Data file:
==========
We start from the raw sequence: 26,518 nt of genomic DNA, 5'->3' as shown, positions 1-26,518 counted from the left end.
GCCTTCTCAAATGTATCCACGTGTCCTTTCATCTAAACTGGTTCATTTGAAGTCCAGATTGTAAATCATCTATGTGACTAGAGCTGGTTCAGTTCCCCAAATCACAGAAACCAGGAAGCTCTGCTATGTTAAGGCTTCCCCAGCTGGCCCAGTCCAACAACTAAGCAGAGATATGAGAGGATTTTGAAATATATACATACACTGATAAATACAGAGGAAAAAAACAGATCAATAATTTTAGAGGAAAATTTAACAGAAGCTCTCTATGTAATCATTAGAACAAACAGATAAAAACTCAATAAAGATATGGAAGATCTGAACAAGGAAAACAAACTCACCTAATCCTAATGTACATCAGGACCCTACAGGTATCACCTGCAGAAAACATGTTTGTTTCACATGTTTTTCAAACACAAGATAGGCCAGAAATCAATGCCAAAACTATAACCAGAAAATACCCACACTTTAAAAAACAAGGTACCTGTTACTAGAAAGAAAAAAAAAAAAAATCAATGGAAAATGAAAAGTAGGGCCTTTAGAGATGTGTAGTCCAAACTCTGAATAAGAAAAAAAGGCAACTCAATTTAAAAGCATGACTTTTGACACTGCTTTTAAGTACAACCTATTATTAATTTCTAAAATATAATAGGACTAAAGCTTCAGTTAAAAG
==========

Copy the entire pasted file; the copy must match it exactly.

We start from the raw sequence: 26,518 nt of genomic DNA, 5'->3' as shown, positions 1-26,518 counted from the left end.
GCCTTCTCAAATGTATCCACGTGTCCTTTCATCTAAACTGGTTCATTTGAAGTCCAGATTGTAAATCATCTATGTGACTAGAGCTGGTTCAGTTCCCCAAATCACAGAAACCAGGAAGCTCTGCTATGTTAAGGCTTCCCCAGCTGGCCCAGTCCAACAACTAAGCAGAGATATGAGAGGATTTTGAAATATATACATACACTGATAAATACAGAGGAAAAAAACAGATCAATAATTTTAGAGGAAAATTTAACAGAAGCTCTCTATGTAATCATTAGAACAAACAGATAAAAACTCAATAAAGATATGGAAGATCTGAACAAGGAAAACAAACTCACCTAATCCTAATGTACATCAGGACCCTACAGGTATCACCTGCAGAAAACATGTTTGTTTCACATGTTTTTCAAACACAAGATAGGCCAGAAATCAATGCCAAAACTATAACCAGAAAATACCCACACTTTAAAAAACAAGGTACCTGTTACTAGAAAGAAAAAAAAAAAAAATCAATGGAAAATGAAAAGTAGGGCCTTTAGAGATGTGTAGTCCAAACTCTGAATAAGAAAAAAAGGCAACTCAATTTAAAAGCATGACTTTTGACACTGCTTTTAAGTACAACCTATTATTAATTTCTAAAATATAATAGGACTAAAGCTTCAGTTAAAAG